My goal was to use as many large, solid pieces as possible, but that didn't work out too well. Far too many ridges, angles, and curves for me to do so. Either that, or I just don't have the technique to do it. I'm thinking a combo of both. In any case, I was able to get the driver side door done with no major issues. It took me about 2-3 hrs to get it done, including a 30 minute lunch break, and about 30 minutes to clean/organize my garage/tools and to reinstall my subs and box which I had removed last weekend after a little technical issue. It felt like it took longer than it really did and i'm sure it should have been done faster but I was taking my sweet time since it was all new to me. The product was easy to work with, although cutting with scissors probably wasn't the best way to go even though it did prevent me from having to get up and go to my work bench every time I needed to cut a sheet. I think i'm going to have to devise a better way to locate screw holes and the like because this stuff is pretty thick so it makes locating the holes beneath a bit of a task if the holes are small. It was very pliable and conformed to the angles and curves of the panel with ease (I think setting it on the dash to get warm prior to using was a good idea). So this is how the first door came out (notice the deadener inside the speaker opening, I covered as much area in there as I could)
I think it came out alright, could be better, but not bad for a deadening material noob.
So I moved on to the passenger side, and aside from the issue I had with the window switch as stated above, it went rather smooth. I got this one done in about an hour to hour and a half. I hadn't had any issues with the wiring getting adhesive on the window but I noticed this side also had duct tape on it which was loose and sloppy so I handled that before I started the deadening.
Once I was done and had removed all tools and what not from inside my car, I closed the door and heard a solid "thud", it put a smile on my face. It sounded far less hollow and more solid than before...the sound was so impressive that after cleaning up my mess and locking everything up, I watered my lawn and once I was done with that I went over to my car and opened and closed the doors again just to hear it. LOL.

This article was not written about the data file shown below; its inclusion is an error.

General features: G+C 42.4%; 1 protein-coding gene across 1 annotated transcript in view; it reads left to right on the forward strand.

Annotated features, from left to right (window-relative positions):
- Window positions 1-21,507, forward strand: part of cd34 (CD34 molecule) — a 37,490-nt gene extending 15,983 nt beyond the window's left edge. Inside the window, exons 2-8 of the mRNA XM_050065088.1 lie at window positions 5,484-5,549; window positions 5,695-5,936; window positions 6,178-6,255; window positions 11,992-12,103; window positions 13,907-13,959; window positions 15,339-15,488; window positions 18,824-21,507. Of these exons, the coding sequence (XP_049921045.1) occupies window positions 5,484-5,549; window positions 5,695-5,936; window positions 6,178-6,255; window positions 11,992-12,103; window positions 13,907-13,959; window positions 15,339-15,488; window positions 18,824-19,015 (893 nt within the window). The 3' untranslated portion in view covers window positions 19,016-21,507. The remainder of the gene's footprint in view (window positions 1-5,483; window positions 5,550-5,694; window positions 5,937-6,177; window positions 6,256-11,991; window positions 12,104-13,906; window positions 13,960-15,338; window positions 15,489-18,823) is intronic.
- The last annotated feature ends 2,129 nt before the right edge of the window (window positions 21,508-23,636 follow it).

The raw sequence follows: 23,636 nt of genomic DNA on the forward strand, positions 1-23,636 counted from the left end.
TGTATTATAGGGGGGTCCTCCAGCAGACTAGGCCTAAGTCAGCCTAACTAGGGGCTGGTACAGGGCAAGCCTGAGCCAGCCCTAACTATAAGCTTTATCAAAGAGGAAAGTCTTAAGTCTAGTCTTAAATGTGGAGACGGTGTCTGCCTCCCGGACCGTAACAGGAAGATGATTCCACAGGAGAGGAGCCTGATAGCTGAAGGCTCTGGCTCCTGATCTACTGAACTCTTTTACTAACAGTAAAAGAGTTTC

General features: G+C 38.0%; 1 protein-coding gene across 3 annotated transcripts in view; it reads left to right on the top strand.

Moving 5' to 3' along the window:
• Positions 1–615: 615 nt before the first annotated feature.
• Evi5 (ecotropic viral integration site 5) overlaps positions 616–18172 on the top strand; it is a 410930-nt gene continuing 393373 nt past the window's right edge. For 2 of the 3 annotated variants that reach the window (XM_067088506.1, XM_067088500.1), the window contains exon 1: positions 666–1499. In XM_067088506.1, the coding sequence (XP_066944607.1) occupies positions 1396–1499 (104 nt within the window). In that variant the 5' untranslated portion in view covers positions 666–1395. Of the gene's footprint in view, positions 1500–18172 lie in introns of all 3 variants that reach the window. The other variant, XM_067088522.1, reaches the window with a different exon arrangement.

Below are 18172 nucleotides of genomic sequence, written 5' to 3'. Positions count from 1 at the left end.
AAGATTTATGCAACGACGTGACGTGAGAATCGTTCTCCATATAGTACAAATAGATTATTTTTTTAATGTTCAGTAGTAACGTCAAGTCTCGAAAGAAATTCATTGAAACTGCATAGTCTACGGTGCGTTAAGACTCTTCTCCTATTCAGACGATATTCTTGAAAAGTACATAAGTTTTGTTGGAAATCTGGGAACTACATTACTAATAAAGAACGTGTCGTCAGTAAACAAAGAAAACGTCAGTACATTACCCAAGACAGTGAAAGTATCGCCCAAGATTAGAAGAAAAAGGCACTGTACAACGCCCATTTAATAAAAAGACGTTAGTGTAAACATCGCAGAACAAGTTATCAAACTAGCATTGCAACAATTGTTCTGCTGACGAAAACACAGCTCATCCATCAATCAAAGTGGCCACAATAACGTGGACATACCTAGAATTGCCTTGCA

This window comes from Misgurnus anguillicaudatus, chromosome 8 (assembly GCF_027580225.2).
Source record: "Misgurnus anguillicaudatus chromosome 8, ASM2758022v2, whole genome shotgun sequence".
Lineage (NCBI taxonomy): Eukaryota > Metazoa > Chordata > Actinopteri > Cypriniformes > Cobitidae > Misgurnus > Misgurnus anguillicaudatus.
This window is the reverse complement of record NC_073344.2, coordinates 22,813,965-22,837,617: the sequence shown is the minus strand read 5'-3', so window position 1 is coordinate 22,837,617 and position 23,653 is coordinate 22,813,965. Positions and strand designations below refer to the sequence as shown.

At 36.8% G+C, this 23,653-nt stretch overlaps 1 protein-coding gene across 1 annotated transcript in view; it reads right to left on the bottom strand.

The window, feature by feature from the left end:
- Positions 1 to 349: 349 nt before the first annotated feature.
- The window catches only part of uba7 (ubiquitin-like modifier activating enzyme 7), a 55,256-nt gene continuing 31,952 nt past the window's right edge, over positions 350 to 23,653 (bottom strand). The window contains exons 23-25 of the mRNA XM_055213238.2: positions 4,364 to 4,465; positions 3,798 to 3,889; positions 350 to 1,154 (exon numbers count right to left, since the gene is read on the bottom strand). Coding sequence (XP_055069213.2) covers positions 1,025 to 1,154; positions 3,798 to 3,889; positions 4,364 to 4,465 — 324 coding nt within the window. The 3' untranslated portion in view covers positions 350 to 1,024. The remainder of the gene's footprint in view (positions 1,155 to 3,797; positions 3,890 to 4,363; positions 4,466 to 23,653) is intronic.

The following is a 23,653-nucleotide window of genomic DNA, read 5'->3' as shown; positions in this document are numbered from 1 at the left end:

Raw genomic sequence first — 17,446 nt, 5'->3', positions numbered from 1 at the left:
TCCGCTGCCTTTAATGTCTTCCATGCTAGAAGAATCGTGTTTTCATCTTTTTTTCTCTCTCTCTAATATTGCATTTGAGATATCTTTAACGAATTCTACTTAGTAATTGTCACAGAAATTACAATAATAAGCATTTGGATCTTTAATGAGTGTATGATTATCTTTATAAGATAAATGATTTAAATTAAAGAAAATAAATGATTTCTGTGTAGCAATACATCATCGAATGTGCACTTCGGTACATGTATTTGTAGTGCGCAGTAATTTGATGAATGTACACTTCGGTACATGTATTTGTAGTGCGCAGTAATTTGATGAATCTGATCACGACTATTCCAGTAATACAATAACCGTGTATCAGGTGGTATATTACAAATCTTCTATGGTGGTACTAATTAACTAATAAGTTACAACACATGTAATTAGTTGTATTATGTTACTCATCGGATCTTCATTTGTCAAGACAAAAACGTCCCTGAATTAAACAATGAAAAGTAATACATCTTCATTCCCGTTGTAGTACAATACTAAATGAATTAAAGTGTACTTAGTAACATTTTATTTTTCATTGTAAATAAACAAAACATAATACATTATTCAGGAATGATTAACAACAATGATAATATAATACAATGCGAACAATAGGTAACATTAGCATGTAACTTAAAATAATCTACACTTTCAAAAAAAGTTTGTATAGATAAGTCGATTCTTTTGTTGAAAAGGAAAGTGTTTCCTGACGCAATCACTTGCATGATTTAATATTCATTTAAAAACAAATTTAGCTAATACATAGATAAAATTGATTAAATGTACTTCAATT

Once again, big ups to Ant for the promotion, the product is easy to work with and even though I haven't been able to confirm yet how much of a difference it made when playing music, the sound of my doors closing has me feeling very optimistic about it. The freebie folding knife looks cool as hell and came in handy during the install. So far, I give it two thumbs up, I'll report back once I get my speakers in and powered up.
After deadening the doors up nicely I had about 3 or 4 sheets of deadener left and ended up using that to deaden the rear deck. Talk about pain in the *ss! Cramped working space, lots of curves and ridges as well as lots of hurdles to clear like seat belt anchors, just generally not fun or easy.
With that I was done deadening. What about the trunk, you ask? Well, I had no more SSDP and didn't want to half *ss it so I had some patience, was planning on buying a couple door packs from SS but man, that'* $120! I ended up finishing up my build w/o deadening the trunk at all. But my patience/procrastination paid off cause Ant at SS hooked me up with another door pack for free in another giveaway. I used it on my trunk lid (2 layers) and the trunk sides (including the quarter panels, as far as I could reach) and the "hump" that spans the width of the trunk right behind the rear bumper. My floor was still bare after this but my buddy told me about this stuff at Home Depot called Peel n' Seal. It'* basically an asphalt roof repair material that looks identical to sound deadener but a bit thinner. It'* like $8 a roll so I bought about 4 rolls of it and laid down 3 layers on my trunk floor. Since the stuff is on the floor and out of sight, I had no problems using it for this application. But would never use it anywhere it would be visible or on a vertical or upside down surface since it doesn't have the best adhesion.
For the record, any time I don't have pictures of what I did it'* because I had friends over giving me a hand and we spend so much time talking sh*t that the last thing on my mind is taking pictures.